Be an Ash, Not a Gary: A Guide to Pokemon Go Etiquette

I suppose it shouldn’t be a total surprise, but the downside to playing a location-based augmented reality game is that you have to be mindful of your surroundings. This applies to both people and inanimate objects, both for the benefit …

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I suppose it shouldn’t be a total surprise, but the downside to playing a location-based augmented reality game is that you have to be mindful of your surroundings. This applies to both people and inanimate objects, both for the benefit of your personal dignity and health. And when the game in question is as popular as Pokemon Go, there are plenty of other players you might just bump into.

Not everyone is used to playing games like this, and some folks just lack that filter. For them, and everyone else who might be curious, we’ve complied a handy list of Pokemon Go dos and don’ts. So be an Ash, not a Gary.

Pick your character and pokemon name carefully

Image Source: Crunchyroll forums

Once you choose a character name, you can’t go back and change it. You can change pokemon names repeatedly, though. Regardless, these are the names that will appear whenever you place a pokemon to guard a gym. So please refrain from using anything too inappropriate.

Watch where you’re going!

Image Source:

It’s been stated thousands of times already, and there’s a warning every time you start up the game, but it bears repeating. Look up from the screen every few seconds. Make sure there aren’t any tree branches or street signs at eye level. Look out for curbs, rocks, and other potential tripping hazards. And don’t walk into other people!

NEVER catch and drive

Image Source: quickmeme

Just no. Never. Full stop. If you refuse to avoid Pokemonning while driving, make sure you have a passenger in the car with you who can look at the screen on your behalf. And pull off to the side of the road (safely!) if you need to stop to catch something.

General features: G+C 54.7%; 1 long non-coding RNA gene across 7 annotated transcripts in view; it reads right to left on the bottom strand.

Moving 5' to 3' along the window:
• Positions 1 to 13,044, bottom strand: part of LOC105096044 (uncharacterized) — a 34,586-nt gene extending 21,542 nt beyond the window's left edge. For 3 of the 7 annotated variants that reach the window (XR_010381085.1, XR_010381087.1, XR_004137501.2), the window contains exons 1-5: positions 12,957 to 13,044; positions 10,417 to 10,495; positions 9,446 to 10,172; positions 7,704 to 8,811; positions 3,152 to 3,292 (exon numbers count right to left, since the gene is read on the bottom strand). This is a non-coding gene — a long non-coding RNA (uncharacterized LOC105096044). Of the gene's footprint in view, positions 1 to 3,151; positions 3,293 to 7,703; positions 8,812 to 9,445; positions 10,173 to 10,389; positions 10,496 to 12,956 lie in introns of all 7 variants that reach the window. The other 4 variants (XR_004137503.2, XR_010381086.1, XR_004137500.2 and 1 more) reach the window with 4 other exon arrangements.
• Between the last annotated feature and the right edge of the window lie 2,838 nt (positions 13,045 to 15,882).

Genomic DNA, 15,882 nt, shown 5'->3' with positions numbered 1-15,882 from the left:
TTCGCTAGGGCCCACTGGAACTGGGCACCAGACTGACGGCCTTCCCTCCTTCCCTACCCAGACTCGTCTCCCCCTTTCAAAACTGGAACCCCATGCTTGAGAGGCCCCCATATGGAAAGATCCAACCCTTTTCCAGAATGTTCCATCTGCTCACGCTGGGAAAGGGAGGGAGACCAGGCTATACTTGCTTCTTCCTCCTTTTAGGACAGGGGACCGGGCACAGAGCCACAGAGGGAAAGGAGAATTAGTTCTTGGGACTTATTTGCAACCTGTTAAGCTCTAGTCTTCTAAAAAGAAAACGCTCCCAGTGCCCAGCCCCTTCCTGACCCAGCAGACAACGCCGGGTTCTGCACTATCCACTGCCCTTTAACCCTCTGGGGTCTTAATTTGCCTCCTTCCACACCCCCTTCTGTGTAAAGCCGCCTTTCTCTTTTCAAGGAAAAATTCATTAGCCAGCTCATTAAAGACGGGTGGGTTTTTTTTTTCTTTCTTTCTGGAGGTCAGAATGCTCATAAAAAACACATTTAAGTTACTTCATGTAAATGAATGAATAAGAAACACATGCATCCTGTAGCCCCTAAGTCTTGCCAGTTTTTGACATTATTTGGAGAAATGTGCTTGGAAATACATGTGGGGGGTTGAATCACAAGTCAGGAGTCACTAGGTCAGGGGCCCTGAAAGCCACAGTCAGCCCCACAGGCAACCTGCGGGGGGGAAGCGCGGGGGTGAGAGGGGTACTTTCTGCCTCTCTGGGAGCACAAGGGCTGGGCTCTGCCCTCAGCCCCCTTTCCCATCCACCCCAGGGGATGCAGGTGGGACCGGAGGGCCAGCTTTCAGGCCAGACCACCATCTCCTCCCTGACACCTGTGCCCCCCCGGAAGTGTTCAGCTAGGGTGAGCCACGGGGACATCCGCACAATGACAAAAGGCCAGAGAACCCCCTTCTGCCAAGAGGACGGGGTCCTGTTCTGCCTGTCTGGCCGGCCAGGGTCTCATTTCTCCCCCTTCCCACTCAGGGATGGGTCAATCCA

Be mindful of private property

Image Source: thePokéCommunity

The temptation to chase down a pikachu in a restaurant or store is understandable, but if you’re just there to catch and run then go after something else. The people who work there and shop/eat there certainly won’t appreciate you crashing the place simply to hunt a fictitious electric mouse. And if you are there as a customer (or employee) be mindful of everyone else in the room, yeah? This goes quadruple for peoples’ homes. Do not jump a fence or wander into someones yard because they’re well within their rights to report you for trespassing.

Be mindful of public property, too

Image Source: dailymotion

Even public spaces like parks or the sidewalks outside of buildings deserve consideration. Step to the side if there’s a lot of foot traffic. Watch out for dog poo in the grass. And for the love of all the deities think about where you physically are before you go after that Ghastly. Remember that story about people playing in the Holocaust Museum? Don’t be that guy. Ever.

Watch where you point that camera

Image Source: Polygon

Yes, you have to point your device at a pokemon to catch it. The thing is, random people on the street generally don’t like having their picture taken by other random people on the street. Even if you aren’t actually taking a picture, that’s what it looks like when you try to catch a pokemon. Shift your stance so it looks like you aren’t pointing it at them. Turn off the AR camera switch if you plan to take a photo and there are people you don’t know, home addresses, visible car license plates, etc in the background.

Share the lure love

Image Source: thePokéCommunity

Using a lure at a PokeStop benefits all nearby players by drawing in more pokemon. If you have the lures to spare (or if you’re going to be hanging out by a particular stop for a while), consider tossing down a lure. It’ll help out lots of other trainers in the area, could draw even more over, and you might even meet some cool and interesting people because of it.

Don’t tape your mobile device to an animal to help hatch an egg

Image Source: IGN

Why would you even think of doing that??

Help your team out

Image Source: fanpop

interactions between teammates are pretty much nonexistent right now, but one thing you can do to help is to train your pokemon at gyms under your team’s control. By sparring with the defending pokemon you’ll be able to increase the gym’s prestige (i.e. health), and can even drop one of your own pokemon off (if there’s space) to help defend it.

Share the wealth

Image Source: WhatCulture

Even though Pokemon naturally fosters and even encourages rivalries, that’s just what it is: rivalries. Other trainers (yes, even if they’re on team Valor) are not the enemy. If you find a squirtle, let others know where it is. If you see someone struggling with a gym, help them out if you have the time. We’re all just out here having a good time catching oddball creatures we desperately wish were real.

Just a guy who likes to play video games, then tell people about them. Also a fan of the indie development scene.